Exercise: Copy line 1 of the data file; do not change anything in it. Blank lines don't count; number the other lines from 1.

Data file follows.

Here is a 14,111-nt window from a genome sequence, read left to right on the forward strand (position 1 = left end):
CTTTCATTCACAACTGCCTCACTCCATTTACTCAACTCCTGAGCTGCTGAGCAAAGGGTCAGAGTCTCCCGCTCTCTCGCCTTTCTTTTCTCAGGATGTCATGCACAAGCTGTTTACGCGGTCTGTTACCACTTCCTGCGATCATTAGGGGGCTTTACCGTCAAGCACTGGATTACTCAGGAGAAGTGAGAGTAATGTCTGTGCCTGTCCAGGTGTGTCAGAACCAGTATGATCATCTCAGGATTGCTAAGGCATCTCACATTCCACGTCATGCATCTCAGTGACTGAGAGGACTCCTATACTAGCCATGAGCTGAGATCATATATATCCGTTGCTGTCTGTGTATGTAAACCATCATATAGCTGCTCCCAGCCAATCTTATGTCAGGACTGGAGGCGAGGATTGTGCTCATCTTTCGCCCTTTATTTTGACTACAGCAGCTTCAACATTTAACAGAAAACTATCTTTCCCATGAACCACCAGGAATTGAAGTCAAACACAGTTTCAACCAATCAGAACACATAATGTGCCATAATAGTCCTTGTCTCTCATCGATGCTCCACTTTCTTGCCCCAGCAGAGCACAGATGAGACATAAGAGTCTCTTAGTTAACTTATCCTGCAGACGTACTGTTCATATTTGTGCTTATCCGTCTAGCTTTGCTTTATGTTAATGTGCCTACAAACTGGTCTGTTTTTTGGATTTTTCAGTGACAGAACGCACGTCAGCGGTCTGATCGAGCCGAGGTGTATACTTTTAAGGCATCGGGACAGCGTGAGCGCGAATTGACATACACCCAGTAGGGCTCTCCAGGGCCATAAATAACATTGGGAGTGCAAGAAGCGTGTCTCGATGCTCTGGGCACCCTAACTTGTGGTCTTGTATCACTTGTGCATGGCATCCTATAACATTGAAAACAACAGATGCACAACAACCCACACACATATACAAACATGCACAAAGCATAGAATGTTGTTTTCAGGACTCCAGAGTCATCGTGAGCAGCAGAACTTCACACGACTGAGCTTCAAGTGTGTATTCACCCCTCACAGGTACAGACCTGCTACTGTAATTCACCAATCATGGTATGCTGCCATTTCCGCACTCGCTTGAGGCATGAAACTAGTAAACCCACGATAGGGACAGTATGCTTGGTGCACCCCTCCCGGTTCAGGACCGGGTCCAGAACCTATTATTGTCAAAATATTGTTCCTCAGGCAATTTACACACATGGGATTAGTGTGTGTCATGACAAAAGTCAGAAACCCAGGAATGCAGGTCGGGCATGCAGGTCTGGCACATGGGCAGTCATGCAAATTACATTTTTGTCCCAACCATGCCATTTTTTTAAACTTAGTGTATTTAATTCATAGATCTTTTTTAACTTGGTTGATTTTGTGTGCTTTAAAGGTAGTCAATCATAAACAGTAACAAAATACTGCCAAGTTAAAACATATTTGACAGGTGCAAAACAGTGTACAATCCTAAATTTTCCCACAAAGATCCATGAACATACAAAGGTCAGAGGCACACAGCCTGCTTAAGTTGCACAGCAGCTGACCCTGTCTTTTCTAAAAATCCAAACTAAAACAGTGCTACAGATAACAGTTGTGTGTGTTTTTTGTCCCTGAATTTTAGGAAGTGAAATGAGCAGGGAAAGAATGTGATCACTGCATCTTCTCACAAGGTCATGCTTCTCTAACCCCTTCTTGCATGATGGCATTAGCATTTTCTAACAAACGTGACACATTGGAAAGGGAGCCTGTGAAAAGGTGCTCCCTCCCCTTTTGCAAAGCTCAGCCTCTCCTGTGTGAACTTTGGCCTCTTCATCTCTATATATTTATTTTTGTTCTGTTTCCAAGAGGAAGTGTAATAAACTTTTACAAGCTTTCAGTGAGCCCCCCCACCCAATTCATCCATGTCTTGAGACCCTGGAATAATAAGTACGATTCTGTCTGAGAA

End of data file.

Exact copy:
Here is a 14,111-nt window from a genome sequence, read left to right on the forward strand (position 1 = left end):